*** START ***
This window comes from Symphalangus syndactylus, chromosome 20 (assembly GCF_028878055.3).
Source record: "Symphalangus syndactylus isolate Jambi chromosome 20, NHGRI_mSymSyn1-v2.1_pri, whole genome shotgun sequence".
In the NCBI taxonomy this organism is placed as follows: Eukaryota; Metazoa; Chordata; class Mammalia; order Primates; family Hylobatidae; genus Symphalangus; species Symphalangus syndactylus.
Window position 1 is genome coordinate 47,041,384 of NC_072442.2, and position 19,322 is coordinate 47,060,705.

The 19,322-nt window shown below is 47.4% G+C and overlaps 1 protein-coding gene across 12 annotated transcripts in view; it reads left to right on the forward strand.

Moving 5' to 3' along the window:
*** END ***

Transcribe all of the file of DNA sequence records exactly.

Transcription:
This window comes from Symphalangus syndactylus, chromosome 20 (assembly GCF_028878055.3).
Source record: "Symphalangus syndactylus isolate Jambi chromosome 20, NHGRI_mSymSyn1-v2.1_pri, whole genome shotgun sequence".
In the NCBI taxonomy this organism is placed as follows: Eukaryota; Metazoa; Chordata; class Mammalia; order Primates; family Hylobatidae; genus Symphalangus; species Symphalangus syndactylus.
Window position 1 is genome coordinate 47,041,384 of NC_072442.2, and position 19,322 is coordinate 47,060,705.

The 19,322-nt window shown below is 47.4% G+C and overlaps 1 protein-coding gene across 12 annotated transcripts in view; it reads left to right on the forward strand.

Moving 5' to 3' along the window: